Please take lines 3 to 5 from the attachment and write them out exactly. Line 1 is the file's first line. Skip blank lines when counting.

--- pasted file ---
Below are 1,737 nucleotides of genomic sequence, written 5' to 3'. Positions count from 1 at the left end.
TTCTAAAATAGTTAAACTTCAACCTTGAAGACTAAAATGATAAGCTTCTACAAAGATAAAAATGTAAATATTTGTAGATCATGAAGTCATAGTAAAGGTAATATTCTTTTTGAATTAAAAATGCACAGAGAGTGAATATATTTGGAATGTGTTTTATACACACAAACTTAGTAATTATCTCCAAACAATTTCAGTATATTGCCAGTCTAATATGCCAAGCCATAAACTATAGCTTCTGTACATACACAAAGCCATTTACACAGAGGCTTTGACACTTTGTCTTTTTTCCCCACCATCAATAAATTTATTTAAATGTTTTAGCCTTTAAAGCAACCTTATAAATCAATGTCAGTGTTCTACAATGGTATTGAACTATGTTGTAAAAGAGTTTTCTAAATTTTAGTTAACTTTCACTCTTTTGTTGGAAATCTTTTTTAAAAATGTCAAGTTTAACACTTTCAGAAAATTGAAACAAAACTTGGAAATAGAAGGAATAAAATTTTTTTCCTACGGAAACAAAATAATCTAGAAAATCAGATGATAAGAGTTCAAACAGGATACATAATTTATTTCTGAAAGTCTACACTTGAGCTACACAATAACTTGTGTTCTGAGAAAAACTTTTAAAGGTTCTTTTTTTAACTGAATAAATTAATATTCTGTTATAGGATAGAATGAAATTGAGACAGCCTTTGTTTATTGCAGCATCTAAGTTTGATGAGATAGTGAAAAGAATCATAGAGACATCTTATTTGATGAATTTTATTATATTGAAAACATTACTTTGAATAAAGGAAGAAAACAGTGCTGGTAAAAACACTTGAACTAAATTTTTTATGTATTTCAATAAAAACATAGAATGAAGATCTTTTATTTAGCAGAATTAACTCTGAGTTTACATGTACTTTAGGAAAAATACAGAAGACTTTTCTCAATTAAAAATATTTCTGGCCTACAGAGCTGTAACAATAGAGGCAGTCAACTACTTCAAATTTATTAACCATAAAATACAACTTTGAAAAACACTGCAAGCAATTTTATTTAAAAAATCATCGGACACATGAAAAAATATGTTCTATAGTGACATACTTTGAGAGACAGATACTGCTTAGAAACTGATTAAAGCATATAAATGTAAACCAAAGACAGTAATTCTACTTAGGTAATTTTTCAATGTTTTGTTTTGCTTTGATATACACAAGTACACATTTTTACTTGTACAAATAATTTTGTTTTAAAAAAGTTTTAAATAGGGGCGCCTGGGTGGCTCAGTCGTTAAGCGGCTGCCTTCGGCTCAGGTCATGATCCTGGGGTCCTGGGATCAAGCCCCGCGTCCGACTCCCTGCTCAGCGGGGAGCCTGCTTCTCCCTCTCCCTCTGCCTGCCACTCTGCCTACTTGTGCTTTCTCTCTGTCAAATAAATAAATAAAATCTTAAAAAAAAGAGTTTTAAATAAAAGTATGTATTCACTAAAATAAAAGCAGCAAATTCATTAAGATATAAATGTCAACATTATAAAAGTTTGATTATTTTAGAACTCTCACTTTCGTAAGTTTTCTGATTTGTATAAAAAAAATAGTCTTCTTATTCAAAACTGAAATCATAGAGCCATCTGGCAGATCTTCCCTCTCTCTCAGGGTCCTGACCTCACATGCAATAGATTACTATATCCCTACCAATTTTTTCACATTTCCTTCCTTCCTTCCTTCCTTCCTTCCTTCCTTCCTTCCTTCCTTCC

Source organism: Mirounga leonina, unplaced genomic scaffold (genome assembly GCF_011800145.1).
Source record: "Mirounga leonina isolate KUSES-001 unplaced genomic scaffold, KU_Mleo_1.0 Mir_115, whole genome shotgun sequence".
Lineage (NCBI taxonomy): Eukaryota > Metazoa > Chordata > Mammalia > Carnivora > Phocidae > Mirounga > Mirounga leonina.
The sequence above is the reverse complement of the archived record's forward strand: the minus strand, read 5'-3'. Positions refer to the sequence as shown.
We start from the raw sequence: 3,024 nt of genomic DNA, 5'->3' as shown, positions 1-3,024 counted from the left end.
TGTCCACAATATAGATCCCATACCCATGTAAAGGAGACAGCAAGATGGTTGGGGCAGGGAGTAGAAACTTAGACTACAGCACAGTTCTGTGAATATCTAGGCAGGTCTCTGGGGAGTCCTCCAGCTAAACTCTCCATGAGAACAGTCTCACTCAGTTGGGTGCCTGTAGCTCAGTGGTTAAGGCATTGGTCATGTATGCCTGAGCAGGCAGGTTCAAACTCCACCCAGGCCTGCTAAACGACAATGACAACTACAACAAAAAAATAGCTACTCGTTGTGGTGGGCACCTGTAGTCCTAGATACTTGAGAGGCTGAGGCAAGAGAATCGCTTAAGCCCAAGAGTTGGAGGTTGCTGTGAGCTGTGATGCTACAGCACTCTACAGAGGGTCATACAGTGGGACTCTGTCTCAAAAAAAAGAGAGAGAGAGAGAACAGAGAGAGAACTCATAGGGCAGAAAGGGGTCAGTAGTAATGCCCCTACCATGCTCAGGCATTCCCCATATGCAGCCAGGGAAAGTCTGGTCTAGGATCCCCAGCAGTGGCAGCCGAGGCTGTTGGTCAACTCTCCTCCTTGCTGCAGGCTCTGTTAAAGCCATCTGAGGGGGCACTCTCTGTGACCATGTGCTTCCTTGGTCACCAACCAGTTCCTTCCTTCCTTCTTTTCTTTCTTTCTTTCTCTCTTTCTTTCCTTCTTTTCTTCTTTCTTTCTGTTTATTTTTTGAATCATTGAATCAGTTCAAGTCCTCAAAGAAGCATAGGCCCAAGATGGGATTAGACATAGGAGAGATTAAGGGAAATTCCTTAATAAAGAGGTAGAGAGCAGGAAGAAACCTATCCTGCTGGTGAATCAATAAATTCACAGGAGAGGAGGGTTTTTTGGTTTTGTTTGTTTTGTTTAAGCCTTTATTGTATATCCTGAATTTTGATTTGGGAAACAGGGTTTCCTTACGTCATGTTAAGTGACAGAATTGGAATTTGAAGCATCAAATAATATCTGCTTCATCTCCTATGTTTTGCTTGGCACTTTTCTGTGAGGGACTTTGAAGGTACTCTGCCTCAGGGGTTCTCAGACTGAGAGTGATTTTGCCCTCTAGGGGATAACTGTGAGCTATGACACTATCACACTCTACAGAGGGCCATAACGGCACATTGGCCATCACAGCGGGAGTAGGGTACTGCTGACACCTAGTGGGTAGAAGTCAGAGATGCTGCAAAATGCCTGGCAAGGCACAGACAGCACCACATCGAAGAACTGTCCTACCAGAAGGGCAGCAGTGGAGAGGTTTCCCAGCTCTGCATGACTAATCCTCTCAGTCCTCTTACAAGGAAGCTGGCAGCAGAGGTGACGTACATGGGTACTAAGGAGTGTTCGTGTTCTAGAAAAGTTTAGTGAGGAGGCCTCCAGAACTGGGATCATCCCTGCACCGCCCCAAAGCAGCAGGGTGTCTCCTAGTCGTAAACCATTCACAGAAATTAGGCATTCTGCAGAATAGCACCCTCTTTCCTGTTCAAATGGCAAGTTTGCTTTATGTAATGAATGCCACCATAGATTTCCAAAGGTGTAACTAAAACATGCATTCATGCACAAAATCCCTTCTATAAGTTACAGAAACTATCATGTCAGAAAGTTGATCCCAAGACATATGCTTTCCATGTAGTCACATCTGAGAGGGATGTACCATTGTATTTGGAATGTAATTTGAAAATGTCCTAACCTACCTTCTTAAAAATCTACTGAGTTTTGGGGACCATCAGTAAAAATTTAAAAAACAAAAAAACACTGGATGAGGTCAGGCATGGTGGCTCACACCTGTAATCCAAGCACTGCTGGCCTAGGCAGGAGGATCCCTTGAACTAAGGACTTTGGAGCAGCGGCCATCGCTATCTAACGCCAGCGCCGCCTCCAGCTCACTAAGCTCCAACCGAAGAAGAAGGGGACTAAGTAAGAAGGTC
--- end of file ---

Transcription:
Source organism: Mirounga leonina, unplaced genomic scaffold (genome assembly GCF_011800145.1).
Source record: "Mirounga leonina isolate KUSES-001 unplaced genomic scaffold, KU_Mleo_1.0 Mir_115, whole genome shotgun sequence".
Lineage (NCBI taxonomy): Eukaryota > Metazoa > Chordata > Mammalia > Carnivora > Phocidae > Mirounga > Mirounga leonina.